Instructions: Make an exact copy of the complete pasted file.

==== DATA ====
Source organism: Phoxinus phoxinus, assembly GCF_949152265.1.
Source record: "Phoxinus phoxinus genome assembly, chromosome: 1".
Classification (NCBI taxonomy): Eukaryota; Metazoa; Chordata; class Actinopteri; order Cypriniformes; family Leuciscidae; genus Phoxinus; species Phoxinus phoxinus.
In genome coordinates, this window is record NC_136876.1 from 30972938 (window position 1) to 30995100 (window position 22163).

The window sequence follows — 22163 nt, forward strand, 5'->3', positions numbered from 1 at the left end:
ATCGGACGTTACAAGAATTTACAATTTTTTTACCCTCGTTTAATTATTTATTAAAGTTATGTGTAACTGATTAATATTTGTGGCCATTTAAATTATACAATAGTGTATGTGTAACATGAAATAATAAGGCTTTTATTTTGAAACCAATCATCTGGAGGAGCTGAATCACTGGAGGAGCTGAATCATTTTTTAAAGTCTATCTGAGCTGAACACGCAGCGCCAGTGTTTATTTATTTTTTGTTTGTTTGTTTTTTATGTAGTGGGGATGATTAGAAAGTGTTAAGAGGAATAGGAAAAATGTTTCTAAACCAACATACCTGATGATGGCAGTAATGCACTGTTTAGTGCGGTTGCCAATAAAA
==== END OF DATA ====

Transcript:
Source organism: Phoxinus phoxinus, assembly GCF_949152265.1.
Source record: "Phoxinus phoxinus genome assembly, chromosome: 1".
Classification (NCBI taxonomy): Eukaryota; Metazoa; Chordata; class Actinopteri; order Cypriniformes; family Leuciscidae; genus Phoxinus; species Phoxinus phoxinus.
In genome coordinates, this window is record NC_136876.1 from 30972938 (window position 1) to 30995100 (window position 22163).

The window sequence follows — 22163 nt, forward strand, 5'->3', positions numbered from 1 at the left end:
ATCGGACGTTACAAGAATTTACAATTTTTTTACCCTCGTTTAATTATTTATTAAAGTTATGTGTAACTGATTAATATTTGTGGCCATTTAAATTATACAATAGTGTATGTGTAACATGAAATAATAAGGCTTTTATTTTGAAACCAATCATCTGGAGGAGCTGAATCACTGGAGGAGCTGAATCATTTTTTAAAGTCTATCTGAGCTGAACACGCAGCGCCAGTGTTTATTTATTTTTTGTTTGTTTGTTTTTTATGTAGTGGGGATGATTAGAAAGTGTTAAGAGGAATAGGAAAAATGTTTCTAAACCAACATACCTGATGATGGCAGTAATGCACTGTTTAGTGCGGTTGCCAATAAAA